"Monsanto patents many of the seed varieties we develop. Patents are necessary to ensure that we are paid for our products and for all the investments we put into developing these products. This is one of the basic reasons for patents. … Monsanto invests more than $2.6 million per day in research and development that ultimately benefits farmers and consumers. Without the protection of patents, this would not be possible."
You see, when a farmer purchases these genetically modified seeds from Monsanto, they sign a signed a licensing agreement promising to use all the seed and not to use any regenerated seed for future.
So to recap… the issues with Monsanto, questions about the safety of GMOs are out there though we should be clear. There are those who argue that GMO's are perfectly safe and no issues with consuming them. There are questions about labeling. Regardless of whether GMOs are good or bad, shouldn't the public have the right to know what they are putting in their bodies and have the right to consume or walk away? And questions about the ability of a corporation to be able to patent seeds, preventing farmers from replanting crops without paying a fee?
What you need to know, is that all those questions may actually be secondary to this one, is the biggest problem with a company like Monsanto its relationship with government?
In the early 1990's, the FDA took a look at these genetically modified foods. There were a lot of concerns including tests that showed rats were developing stomach lesions from the Genetically modified tomatoes they were fed. According to Jeffery Smith at the Huffington Post, in memo after memo, these experts "described toxins, new diseases, nutritional deficiencies, and hard-to-detect allergens,"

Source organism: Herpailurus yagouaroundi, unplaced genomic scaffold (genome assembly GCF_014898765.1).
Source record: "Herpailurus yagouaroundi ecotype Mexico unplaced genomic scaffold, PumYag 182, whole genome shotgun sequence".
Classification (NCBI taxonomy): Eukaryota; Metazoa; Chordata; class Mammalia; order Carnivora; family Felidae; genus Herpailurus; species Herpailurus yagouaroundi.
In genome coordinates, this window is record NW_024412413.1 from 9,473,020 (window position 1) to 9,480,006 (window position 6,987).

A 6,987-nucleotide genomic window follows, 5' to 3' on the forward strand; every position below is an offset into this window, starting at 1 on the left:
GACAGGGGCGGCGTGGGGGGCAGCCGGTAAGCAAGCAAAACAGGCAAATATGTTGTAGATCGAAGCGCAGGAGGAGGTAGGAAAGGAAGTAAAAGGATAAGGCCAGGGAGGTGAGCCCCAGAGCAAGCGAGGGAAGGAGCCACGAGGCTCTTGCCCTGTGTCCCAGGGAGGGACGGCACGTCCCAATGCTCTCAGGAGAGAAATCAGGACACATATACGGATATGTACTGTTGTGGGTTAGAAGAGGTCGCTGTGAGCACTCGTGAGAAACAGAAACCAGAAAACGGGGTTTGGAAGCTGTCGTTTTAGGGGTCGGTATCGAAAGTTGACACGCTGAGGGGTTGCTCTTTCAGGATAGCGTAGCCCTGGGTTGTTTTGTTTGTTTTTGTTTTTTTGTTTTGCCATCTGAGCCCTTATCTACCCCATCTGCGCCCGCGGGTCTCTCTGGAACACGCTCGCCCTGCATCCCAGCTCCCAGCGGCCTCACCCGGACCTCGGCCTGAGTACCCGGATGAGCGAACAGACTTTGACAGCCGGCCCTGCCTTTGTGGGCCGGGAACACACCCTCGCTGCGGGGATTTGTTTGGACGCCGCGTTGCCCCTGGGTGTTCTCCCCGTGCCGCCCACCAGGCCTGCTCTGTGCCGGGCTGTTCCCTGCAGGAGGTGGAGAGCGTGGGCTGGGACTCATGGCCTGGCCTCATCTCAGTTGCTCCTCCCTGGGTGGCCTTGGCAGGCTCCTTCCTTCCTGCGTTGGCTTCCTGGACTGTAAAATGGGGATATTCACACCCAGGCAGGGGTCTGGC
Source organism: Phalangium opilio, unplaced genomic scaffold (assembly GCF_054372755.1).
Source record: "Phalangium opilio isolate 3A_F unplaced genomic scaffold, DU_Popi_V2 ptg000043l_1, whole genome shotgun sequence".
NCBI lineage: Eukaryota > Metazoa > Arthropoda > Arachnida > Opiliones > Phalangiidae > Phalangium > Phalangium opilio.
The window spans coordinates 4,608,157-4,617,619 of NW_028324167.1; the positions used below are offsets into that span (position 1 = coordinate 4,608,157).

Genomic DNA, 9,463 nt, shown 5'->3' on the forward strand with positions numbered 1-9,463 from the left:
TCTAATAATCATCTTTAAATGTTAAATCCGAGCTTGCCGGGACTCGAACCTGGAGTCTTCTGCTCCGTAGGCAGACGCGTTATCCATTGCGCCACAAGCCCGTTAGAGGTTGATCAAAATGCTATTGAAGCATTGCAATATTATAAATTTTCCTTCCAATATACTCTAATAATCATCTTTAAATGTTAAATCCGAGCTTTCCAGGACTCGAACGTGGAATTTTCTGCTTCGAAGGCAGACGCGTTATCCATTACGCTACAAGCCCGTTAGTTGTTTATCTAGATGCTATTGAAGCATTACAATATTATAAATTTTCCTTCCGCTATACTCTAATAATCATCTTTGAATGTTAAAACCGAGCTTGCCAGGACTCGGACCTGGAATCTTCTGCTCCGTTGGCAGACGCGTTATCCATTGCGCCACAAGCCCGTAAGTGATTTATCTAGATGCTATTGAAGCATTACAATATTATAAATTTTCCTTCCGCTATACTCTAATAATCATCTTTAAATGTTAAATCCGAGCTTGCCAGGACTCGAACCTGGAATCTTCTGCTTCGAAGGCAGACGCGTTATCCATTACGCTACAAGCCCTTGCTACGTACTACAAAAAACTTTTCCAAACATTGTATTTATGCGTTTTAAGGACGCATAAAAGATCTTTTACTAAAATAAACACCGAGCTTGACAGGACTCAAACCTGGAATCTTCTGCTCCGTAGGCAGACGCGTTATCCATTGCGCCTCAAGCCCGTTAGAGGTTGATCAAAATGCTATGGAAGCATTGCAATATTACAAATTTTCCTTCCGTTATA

So what changed? In 1994, the USDA's Food Safety Inspection Service hired a new administrator, Mike Taylor.
Taylor had worked for the FDA in the 1970's and then in the 1980's he became a private sector lawyer for a firm that represented Monsanto.
In 1994, Taylor takes over the FSIS and remains in that post until 1996.
In 1996, GMO foods began showing up on plates in American homes.
After 1996 Mike Taylor goes back into the private sector and goes to work for Monsanto itself.
For the next 16 months he works directly for the company.
In 2009 returns to the public sector now leading the food side of the FDA.
In fairness, Mike Taylor says he is not Monsanto's man. That claims that he is bought and paid for could not be further from the truth.
In fairness, I don't know if that is true or not. What I do know is that regardless of whether or not it's true the revolving door of government and private sector and the advantages big corporations have in the system is undeniable.
Monsanto's influence over food supply is troubling. Their ability to seemingly prevent GMO labeling is also troubling. Their connections with people like Mike Taylor, who have the ability to control what does and does not show up on our families' tables, sure smells like crony capitalism.